Myiasis, the infestation of living tissue by fly larvae, has been confirmed to cause death in nestling birds and may be the driving force to the extinction of some bird species, especially those endemic to tropical islands such as the Galápagos (Plath 1919, Arendt 1985a, 1985b, Delannoy and Cruz 1991, Koop et al. 2011, 2015, Knutie et al. 2014). Bird-parasite interactions have historically been understudied (Loye and Zuk 1991) and we are only just beginning to understand some of the relationships between flies that cause avian myiasis and their hosts (Arendt 1985a, Dudaniec and Kleindorfer 2006, Rabuffetti and Reboreda 2007, O’Connor et al. 2010, Kleindorfer et al. 2014, Knutie et al. 2015, Koop et al. 2015). Because the reasons for the decline of many island endemic bird species in the Neotropics are incompletely known, improving our understanding of host-parasite relationships may be critical to restoring threatened and endangered species.
The genus Philornis (family Muscidae), a Neotropical Dipteran, contains ca. 50 described species, twenty of which have larvae that are known parasites of birds. (Dudaniec and Kleindorfer 2006, Antoniazzi et al. 2011, Quiroga and Reboreda 2013). The majority of the parasitic Philornis described, ca. 18 species, have subcutaneous dwelling larvae that are hypodermic burrowers, living just under the skin or within the muscle tissues of their hosts (usually nestlings) feeding on blood, tissue, and other body fluids, then dropping into the nest material to pupate (Dudaniec and Kleindorfer 2006, Antoniazzi et al. 2011). Few studies have described the biological relationship between Philornis and their hosts and no study has yet examined the ecological determinants and consequences of a host-parasite relationship for Philornis and any species of raptor.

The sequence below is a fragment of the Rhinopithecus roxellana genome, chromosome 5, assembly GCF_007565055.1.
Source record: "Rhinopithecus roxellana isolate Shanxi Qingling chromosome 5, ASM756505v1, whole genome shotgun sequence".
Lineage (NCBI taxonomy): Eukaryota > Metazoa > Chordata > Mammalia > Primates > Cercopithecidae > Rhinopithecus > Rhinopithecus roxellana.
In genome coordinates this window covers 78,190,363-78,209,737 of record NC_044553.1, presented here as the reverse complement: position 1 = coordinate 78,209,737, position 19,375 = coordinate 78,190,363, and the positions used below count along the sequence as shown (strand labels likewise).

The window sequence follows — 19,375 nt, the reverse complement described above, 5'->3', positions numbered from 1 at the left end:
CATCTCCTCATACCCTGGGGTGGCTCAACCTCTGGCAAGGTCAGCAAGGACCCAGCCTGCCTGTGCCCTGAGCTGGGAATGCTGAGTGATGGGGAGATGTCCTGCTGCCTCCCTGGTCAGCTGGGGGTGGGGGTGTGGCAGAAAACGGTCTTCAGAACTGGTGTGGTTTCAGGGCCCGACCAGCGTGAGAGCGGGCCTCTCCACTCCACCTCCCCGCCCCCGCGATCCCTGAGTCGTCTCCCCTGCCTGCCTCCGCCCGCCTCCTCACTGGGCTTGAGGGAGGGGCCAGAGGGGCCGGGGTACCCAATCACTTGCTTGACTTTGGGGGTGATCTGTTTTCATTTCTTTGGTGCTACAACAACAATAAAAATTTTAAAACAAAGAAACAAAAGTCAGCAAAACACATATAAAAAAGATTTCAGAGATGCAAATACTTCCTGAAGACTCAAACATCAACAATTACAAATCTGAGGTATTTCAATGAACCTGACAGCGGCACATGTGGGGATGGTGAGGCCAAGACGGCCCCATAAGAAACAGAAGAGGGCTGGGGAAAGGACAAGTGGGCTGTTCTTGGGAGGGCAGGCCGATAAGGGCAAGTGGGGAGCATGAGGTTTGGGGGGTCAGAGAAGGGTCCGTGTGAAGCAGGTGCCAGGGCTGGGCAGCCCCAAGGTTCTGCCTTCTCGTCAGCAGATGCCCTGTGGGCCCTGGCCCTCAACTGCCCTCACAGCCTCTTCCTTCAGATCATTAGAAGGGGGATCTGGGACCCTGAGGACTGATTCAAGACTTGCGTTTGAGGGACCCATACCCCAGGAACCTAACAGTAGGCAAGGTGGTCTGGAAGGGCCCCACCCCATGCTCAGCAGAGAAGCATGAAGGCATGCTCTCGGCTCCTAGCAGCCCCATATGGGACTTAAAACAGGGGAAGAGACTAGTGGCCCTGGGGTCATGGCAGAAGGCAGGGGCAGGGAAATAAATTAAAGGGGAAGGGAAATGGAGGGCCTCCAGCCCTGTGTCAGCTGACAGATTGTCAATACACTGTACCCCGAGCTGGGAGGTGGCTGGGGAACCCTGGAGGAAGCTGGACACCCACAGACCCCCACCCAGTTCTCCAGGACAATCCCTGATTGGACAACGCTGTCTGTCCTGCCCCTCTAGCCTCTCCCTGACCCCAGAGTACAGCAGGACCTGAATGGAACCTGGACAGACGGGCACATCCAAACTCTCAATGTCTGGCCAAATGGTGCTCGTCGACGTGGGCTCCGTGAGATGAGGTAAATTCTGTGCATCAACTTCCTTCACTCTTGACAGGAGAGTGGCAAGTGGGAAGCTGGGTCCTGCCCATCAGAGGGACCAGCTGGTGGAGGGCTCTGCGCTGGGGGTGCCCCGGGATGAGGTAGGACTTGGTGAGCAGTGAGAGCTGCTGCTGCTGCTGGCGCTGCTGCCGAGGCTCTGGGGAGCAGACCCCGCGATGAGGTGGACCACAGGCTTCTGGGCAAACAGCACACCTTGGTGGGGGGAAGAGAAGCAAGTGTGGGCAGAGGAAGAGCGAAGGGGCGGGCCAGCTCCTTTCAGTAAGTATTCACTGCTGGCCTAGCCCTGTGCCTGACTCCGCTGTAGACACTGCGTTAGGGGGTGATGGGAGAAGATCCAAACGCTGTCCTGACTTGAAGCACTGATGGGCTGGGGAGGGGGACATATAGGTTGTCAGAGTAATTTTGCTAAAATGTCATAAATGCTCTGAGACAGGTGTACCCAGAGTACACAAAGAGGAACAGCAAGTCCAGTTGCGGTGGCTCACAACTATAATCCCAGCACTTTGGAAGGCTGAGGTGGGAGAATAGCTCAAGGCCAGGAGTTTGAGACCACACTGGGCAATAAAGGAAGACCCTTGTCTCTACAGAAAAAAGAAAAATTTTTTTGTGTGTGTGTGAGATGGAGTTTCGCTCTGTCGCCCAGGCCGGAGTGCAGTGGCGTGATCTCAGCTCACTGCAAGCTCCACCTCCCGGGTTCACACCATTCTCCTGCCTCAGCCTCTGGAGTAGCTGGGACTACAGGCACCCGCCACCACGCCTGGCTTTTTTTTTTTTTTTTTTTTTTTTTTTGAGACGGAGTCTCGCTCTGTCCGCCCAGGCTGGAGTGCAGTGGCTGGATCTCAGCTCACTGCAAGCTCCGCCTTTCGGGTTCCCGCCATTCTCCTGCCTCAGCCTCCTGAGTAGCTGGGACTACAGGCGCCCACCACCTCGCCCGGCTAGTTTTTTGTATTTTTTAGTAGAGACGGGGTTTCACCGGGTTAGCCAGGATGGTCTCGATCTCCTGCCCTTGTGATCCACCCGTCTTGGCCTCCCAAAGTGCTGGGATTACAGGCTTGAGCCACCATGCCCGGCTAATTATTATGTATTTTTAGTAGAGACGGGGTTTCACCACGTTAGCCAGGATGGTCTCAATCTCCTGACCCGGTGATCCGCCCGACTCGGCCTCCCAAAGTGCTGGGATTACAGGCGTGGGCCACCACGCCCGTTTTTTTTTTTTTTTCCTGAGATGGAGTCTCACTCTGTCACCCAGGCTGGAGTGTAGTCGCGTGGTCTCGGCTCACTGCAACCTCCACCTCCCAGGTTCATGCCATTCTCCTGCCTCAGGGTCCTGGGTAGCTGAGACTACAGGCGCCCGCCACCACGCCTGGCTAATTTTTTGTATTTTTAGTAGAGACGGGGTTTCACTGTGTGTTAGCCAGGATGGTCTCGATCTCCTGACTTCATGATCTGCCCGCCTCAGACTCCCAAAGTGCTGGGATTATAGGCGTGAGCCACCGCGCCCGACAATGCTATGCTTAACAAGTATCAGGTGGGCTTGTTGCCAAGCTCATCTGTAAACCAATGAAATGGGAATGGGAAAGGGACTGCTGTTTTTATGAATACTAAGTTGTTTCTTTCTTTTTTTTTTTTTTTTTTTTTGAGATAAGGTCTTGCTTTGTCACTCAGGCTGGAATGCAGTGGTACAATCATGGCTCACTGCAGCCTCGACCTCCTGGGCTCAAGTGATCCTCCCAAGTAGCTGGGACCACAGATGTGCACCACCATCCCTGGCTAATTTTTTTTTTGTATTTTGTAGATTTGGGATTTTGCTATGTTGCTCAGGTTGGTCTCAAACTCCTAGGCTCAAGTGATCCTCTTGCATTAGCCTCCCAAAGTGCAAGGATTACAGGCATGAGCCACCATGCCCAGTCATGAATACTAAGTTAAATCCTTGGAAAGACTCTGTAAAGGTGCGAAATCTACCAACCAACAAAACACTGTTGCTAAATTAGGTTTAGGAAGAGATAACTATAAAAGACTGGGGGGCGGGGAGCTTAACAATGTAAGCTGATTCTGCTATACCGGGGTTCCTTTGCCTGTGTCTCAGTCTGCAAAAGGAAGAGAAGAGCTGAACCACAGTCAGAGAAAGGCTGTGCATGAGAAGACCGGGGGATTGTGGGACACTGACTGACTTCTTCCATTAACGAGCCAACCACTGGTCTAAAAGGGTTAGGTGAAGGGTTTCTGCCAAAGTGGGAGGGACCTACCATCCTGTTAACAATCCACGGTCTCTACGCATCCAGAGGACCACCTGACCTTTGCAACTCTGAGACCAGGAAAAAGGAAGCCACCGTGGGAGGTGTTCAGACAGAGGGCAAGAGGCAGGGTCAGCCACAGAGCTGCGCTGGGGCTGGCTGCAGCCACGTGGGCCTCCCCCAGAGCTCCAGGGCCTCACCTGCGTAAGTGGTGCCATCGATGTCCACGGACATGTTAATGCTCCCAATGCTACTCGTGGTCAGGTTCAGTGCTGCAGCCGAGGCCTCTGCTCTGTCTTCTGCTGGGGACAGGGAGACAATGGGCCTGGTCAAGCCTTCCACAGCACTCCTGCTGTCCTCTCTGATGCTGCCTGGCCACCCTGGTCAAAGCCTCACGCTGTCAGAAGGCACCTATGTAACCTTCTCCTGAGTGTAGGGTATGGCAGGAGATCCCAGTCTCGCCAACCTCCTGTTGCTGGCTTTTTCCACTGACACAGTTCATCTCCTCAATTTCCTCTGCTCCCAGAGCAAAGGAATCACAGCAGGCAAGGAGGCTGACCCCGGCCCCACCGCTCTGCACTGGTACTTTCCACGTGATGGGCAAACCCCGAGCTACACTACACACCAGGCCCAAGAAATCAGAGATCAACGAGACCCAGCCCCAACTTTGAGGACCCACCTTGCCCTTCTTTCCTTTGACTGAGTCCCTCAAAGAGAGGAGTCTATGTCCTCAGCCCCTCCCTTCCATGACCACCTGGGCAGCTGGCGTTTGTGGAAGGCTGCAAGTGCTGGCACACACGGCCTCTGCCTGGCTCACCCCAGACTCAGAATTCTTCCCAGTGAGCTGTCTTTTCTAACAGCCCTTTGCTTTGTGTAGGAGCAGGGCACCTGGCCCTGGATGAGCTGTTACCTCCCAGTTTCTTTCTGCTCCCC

The Ridgway’s Hawk (Buteo ridgwayi) is a socially monogamous, small forest Buteo, most closely related to the Red-shouldered Hawk (Buteo lineatus) of North America (Amaral et al. 2009). The Ridgway’s Hawk is a critically endangered raptor endemic to the island of Hispaniola with an estimated breeding population of 300 individuals, now isolated to Los Haitises National Park in the Dominican Republic (Thorstrom et al. 2005; Birdlife International, 2013). Historically, the Ridgway’s Hawk was common on the eastern third of Hispaniola, as well as on several satellite islands off of the western coast (Cory 1883, Wetmore and Swales 1931, Wetmore and Lincoln 1934, Wiley and Wiley 1981). At least one subcutaneous burrowing species of Philornis, P. pici, exists in the Dominican Republic (Macquart 1853) and infestations have been recorded in Ridgway’s Hawks, although the ecological relationship between these two species is yet to be described (Wiley and Wiley 1981, Woolaver 2011). Koop et al. (2015) found that small changes in botfly prevalence can have a major impact on avian productivity and survival at the population level for Darwin’s Finches in the Galápagos. If we can understand the ecological correlates of Philornis infestation in the Dominican Republic and manage them to reduce fly numbers, we can possibly have a substantial positive impact on the Ridgway’s Hawk population.
The aims of my study are 1) to reveal whether or not Philornis infestation of nestling Ridgway’s Hawks negatively impacts hawk reproductive success and 2) to understand the environmental factors associated with high levels of Philornis intensity in Los Haitises National Park so that we can mitigate them.
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